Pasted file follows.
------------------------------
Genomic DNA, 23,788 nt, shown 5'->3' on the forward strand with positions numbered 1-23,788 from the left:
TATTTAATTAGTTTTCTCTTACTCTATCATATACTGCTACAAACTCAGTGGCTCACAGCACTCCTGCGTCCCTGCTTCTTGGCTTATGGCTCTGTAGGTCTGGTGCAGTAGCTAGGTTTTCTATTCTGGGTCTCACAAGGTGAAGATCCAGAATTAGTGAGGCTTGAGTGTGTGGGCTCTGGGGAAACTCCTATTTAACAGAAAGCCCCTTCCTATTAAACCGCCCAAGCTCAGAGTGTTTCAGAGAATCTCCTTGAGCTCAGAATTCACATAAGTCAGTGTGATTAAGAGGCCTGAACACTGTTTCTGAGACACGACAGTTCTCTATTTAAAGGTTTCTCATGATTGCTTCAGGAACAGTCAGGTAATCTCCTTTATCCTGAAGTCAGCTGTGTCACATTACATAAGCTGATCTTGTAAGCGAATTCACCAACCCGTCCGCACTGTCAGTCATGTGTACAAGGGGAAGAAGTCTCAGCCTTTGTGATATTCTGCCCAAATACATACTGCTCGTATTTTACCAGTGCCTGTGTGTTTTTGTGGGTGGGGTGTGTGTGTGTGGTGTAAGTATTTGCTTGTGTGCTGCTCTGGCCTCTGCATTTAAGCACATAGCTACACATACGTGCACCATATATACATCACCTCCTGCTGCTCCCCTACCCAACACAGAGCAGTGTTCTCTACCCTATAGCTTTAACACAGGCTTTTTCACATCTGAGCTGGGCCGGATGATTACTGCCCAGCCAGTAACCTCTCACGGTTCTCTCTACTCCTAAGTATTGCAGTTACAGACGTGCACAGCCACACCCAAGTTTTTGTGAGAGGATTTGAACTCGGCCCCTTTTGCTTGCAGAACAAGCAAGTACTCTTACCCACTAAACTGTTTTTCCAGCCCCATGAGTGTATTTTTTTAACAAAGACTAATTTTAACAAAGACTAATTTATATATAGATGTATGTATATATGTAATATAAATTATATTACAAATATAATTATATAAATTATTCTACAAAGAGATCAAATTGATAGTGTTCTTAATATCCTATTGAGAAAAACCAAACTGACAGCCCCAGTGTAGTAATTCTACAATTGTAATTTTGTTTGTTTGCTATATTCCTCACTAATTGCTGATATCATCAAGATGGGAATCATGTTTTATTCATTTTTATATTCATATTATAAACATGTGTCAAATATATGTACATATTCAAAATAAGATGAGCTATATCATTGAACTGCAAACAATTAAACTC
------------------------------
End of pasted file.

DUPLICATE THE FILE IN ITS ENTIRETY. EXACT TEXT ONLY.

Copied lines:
Genomic DNA, 23,788 nt, shown 5'->3' on the forward strand with positions numbered 1-23,788 from the left:
TATTTAATTAGTTTTCTCTTACTCTATCATATACTGCTACAAACTCAGTGGCTCACAGCACTCCTGCGTCCCTGCTTCTTGGCTTATGGCTCTGTAGGTCTGGTGCAGTAGCTAGGTTTTCTATTCTGGGTCTCACAAGGTGAAGATCCAGAATTAGTGAGGCTTGAGTGTGTGGGCTCTGGGGAAACTCCTATTTAACAGAAAGCCCCTTCCTATTAAACCGCCCAAGCTCAGAGTGTTTCAGAGAATCTCCTTGAGCTCAGAATTCACATAAGTCAGTGTGATTAAGAGGCCTGAACACTGTTTCTGAGACACGACAGTTCTCTATTTAAAGGTTTCTCATGATTGCTTCAGGAACAGTCAGGTAATCTCCTTTATCCTGAAGTCAGCTGTGTCACATTACATAAGCTGATCTTGTAAGCGAATTCACCAACCCGTCCGCACTGTCAGTCATGTGTACAAGGGGAAGAAGTCTCAGCCTTTGTGATATTCTGCCCAAATACATACTGCTCGTATTTTACCAGTGCCTGTGTGTTTTTGTGGGTGGGGTGTGTGTGTGTGGTGTAAGTATTTGCTTGTGTGCTGCTCTGGCCTCTGCATTTAAGCACATAGCTACACATACGTGCACCATATATACATCACCTCCTGCTGCTCCCCTACCCAACACAGAGCAGTGTTCTCTACCCTATAGCTTTAACACAGGCTTTTTCACATCTGAGCTGGGCCGGATGATTACTGCCCAGCCAGTAACCTCTCACGGTTCTCTCTACTCCTAAGTATTGCAGTTACAGACGTGCACAGCCACACCCAAGTTTTTGTGAGAGGATTTGAACTCGGCCCCTTTTGCTTGCAGAACAAGCAAGTACTCTTACCCACTAAACTGTTTTTCCAGCCCCATGAGTGTATTTTTTTAACAAAGACTAATTTTAACAAAGACTAATTTATATATAGATGTATGTATATATGTAATATAAATTATATTACAAATATAATTATATAAATTATTCTACAAAGAGATCAAATTGATAGTGTTCTTAATATCCTATTGAGAAAAACCAAACTGACAGCCCCAGTGTAGTAATTCTACAATTGTAATTTTGTTTGTTTGCTATATTCCTCACTAATTGCTGATATCATCAAGATGGGAATCATGTTTTATTCATTTTTATATTCATATTATAAACATGTGTCAAATATATGTACATATTCAAAATAAGATGAGCTATATCATTGAACTGCAAACAATTAAACTC